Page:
Ossian Ward (Art Critic)

Ossian Ward is Content Director at Lisson Gallery (London/New York/Shanghai) and a writer on contemporary art. As well as leading the gallery’s communications and publishing teams he was co-curator of the major off-site exhibition, ‘Everything at Once’ and editor of the gallery’s 50th anniversary book, ‘ARTIST | WORK | LISSON’ (both 2017). Until 2013, he was the chief art critic and Visual Arts Editor at Time Out London for over six years and has contributed to magazines such as Art in America, Art + Auction, World of Interiors, Esquire, The News Statesman and Wallpaper, as well as newspapers including the Evening Standard, The Guardian, the Observer, The Times and The Independent on Sunday. Formerly editor of ArtReview and the V&A Magazine, he has also worked at The Art Newspaper and edited a biennial publication, The Artists’ Yearbook, for Thames & Hudson from 2005-2010. His book, titled Ways of Looking: How to Experience Contemporary Art was published by Laurence King in 2014. A sequel, Look Again: How to Experience the Old Masters will be published by Thames & Hudson in 2019.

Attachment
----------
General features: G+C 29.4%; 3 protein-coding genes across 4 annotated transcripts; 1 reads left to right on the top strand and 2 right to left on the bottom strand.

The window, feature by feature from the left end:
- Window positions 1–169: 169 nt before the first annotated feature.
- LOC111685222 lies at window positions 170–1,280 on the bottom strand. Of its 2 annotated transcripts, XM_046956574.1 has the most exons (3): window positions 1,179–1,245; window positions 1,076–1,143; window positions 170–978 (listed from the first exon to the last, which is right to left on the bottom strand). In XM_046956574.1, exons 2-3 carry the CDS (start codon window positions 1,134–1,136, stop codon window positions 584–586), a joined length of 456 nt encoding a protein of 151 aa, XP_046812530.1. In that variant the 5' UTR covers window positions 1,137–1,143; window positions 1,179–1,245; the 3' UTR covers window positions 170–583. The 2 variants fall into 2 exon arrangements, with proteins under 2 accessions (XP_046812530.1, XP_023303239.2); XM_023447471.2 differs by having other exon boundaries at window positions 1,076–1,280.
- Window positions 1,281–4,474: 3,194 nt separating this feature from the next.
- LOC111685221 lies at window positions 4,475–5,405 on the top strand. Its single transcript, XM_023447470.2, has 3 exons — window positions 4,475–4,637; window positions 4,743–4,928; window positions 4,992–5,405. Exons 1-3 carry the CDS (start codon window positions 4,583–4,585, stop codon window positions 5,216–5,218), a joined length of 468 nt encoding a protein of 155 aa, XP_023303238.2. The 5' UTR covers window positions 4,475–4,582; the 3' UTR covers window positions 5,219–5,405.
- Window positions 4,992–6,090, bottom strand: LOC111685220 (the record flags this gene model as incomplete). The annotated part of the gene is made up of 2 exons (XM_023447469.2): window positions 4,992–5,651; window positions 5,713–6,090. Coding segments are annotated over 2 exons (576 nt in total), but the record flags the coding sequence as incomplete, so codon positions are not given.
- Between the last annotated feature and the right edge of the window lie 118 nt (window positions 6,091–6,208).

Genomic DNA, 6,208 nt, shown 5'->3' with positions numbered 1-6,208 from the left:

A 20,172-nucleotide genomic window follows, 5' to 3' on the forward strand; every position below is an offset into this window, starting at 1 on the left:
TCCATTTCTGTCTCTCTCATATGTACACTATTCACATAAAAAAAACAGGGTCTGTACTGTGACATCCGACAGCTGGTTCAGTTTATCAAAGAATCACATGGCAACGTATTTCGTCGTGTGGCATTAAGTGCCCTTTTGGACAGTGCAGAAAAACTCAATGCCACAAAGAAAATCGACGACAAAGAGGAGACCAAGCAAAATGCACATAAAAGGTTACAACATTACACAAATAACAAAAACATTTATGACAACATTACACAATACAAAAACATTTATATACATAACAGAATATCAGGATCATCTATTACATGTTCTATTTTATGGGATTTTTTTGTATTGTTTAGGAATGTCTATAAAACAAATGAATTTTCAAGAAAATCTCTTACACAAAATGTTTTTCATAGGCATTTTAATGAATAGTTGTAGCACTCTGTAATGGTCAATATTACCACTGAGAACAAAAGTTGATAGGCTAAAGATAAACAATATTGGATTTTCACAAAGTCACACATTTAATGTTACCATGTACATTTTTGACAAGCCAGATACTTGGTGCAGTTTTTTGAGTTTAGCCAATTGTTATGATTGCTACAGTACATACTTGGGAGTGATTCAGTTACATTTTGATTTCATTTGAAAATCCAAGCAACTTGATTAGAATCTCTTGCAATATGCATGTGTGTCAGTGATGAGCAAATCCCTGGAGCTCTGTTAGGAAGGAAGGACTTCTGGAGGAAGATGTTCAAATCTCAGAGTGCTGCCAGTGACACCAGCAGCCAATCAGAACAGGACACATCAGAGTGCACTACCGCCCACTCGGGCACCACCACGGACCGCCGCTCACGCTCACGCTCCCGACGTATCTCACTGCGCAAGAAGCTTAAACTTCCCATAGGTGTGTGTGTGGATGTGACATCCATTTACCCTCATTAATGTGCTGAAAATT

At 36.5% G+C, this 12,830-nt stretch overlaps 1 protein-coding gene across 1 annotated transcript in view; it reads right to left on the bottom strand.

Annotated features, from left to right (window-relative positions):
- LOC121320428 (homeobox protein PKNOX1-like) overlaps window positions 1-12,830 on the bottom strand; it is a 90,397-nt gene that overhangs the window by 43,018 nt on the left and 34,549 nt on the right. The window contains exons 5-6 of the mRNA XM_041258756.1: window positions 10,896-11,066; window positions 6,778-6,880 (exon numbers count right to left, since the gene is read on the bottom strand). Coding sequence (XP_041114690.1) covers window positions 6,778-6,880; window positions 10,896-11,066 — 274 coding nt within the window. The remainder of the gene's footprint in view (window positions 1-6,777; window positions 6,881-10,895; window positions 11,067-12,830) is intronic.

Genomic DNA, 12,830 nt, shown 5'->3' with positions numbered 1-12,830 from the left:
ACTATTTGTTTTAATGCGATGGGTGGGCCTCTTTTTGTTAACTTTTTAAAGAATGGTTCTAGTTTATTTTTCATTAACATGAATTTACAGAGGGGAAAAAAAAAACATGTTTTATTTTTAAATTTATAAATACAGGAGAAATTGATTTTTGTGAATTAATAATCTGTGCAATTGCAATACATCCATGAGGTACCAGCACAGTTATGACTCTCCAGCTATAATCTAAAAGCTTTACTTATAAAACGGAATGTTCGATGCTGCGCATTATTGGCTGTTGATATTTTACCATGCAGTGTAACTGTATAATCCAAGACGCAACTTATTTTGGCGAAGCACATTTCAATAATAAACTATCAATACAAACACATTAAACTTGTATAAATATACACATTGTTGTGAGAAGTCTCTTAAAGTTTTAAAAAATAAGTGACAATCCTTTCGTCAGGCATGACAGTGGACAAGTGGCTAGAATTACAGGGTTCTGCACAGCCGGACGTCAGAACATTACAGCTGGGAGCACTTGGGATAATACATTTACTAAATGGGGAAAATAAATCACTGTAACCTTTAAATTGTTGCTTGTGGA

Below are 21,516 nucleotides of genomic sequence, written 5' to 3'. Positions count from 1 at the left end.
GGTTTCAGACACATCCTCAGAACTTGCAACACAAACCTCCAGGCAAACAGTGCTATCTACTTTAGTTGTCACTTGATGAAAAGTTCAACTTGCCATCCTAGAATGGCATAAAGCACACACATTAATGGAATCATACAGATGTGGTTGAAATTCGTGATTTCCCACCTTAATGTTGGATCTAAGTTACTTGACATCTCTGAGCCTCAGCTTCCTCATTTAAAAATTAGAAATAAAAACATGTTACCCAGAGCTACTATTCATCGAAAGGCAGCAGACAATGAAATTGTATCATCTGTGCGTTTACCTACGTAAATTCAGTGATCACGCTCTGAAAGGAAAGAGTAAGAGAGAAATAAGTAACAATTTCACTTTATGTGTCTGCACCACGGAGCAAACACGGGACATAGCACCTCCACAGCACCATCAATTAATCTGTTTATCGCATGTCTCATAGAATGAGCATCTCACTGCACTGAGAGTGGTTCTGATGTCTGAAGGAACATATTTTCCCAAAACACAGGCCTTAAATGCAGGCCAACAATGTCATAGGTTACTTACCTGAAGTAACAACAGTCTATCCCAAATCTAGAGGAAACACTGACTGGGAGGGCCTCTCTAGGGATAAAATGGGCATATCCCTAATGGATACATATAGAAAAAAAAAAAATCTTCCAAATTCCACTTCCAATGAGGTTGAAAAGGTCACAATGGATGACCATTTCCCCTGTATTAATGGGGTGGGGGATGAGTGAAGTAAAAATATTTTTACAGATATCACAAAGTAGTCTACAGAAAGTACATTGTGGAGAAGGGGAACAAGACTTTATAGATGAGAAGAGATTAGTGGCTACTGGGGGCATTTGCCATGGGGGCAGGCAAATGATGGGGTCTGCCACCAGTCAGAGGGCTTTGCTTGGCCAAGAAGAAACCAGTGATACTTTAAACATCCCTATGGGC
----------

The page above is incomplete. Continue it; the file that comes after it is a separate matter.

April 26, 2019

Chapter 1: The studio – exploring the mind of the artist from Caspar David Friedrich to Spencer Finch

An artist contemplates a blank canvas or a white piece of paper in the studio or at a table, perhaps waiting for a memory or some inspiration to stimulate that first mark. What follows is an insight into either their viewpoint of the world or the inner workings of the artistʼs mind at that moment. Either way or whatever the impetus behind that initial gesture, the pristine surface and the bounds of the blank support are there to be broken through, in order to begin creating a window to another reality.

The rectilinear frame of a painting mimics that of a window, waiting to be filled in or opened up. The two-dimensional panel can be seen as an aperture to escape from or to burrow into and hide, while the lack of transparent panes of glass means both artist and viewer are required to insert or intuit their own vision of what lies on or behind the picture plane.